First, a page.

# Talk:Conductivity (electrolytic)

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## Direct (DC) vs Acid (AC) Conductivity

If power plant water chemistry, it is common to compare AC and DC - but no mention of it here. Would an expert care to provide the details, or should I have a go? (Careful - I am only a mechanical engineer!)--Graham Proud (talk) 02:30, 16 February 2013 (UTC)

## Conductivity minimum interpretation alternatives

What are the alternatives to ion association in explaining the minimum?--188.26.22.131 (talk) 09:38, 19 August 2013 (UTC) The conductivity is measuring water. — Preceding unsigned comment added by 217.164.238.237 (talk) 19:29, 22 May 2014 (UTC)

## Connection to normal concentration

The connection between electrotytic conductivity and the normal concentration, although not explicitly detailed in the articles, is that that electrolytic conductivity has two expressions: molar and equivalent and the normal concentration (of a ionic solution which has electrolytic conductivity) is the equivalent concentration of ions.--5.15.207.48 (talk) 14:53, 19 October 2013 (UTC)

## Isotopic effect

Are there some data available concerning numerical value differences of conductivity due to isotopic effects in heavy water (lithium) ionic solutions compared to light water? A source by an author (Gary Taubes), used in cold fusion article, makes reference to such a difference but it seems to not mention some numerical values.--188.27.144.144 (talk) 10:10, 25 June 2014 (UTC)

## Frequency of the current

The article mentions that the conductivity is measured at frequency of current of 1-3 kHz. Is this frequency enough to eliminate the possibility of electrolysis?--188.26.22.131 (talk) 15:57, 27 June 2014 (UTC)

## Link between conductivity and thermodynamic activity coefficient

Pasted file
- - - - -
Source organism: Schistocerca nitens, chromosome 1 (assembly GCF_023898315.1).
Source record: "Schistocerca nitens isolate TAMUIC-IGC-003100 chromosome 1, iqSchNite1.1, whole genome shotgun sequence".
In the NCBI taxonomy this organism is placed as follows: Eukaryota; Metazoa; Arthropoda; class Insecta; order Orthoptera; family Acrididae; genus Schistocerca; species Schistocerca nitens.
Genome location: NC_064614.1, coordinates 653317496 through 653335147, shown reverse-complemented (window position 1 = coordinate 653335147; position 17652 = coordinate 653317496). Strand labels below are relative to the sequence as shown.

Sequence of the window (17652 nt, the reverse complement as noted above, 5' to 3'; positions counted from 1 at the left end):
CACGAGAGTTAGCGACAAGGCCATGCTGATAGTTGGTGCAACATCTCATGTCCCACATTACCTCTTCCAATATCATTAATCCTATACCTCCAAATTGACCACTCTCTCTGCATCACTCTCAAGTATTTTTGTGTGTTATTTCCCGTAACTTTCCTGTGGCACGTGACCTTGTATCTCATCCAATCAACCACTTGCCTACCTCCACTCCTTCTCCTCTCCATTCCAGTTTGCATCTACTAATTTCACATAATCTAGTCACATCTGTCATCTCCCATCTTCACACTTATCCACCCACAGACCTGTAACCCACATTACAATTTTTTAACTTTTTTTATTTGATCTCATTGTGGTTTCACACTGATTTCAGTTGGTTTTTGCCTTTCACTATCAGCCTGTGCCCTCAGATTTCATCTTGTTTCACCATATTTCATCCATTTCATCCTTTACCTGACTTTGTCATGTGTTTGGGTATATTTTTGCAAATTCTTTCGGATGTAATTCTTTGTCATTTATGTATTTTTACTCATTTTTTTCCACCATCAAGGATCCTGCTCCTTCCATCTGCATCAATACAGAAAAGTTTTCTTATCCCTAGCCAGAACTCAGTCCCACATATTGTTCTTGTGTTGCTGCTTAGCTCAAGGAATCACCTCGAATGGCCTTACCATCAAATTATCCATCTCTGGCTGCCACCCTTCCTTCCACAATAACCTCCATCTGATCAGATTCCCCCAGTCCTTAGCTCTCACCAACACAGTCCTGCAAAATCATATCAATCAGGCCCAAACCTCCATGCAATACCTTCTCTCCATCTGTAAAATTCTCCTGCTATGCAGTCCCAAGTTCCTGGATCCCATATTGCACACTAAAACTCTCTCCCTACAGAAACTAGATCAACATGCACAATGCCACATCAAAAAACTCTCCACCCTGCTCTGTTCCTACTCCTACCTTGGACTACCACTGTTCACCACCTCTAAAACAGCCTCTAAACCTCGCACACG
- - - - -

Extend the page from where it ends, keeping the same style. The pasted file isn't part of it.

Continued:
The article should specify the connection between conductivity and the thermodynamic activity coeffient.--188.26.22.131 (talk) 12:55, 9 September 2014 (UTC)

## Definitions

The definitions of C and G* are not clear. C appears to be defined as l/A and later the section says, "Sometimes the ratio of l and A is called as the cell constant, denoted as G*" without indicating how the ratio is formed. On examining the usages of the two terms, C and G*, it would seem the two are reciprocals of one another. It would be useful to specify this clearly, C = l/A and G* = A/l.--Gnuarm (talk) 07:02, 7 March 2015 (UTC)

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## Lambda factor and the law of dilution

I have encountered in some NON-Eng electrochemistry texts a mention of a Lambda factor fλ in the expression of conductivity, namely the ratio of conductivity and limiting conductivity Λ0. This mentioned quantity is mentioned presumably in ENG electrochemistry sources like Double layer and electrode kinetics by Paul Delahay, ratio expressed as product of the Ostwaldian dissociation degree in the law of dilution and the previously mentioned fλ.--5.2.200.163 (talk) 16:15, 28 June 2018 (UTC)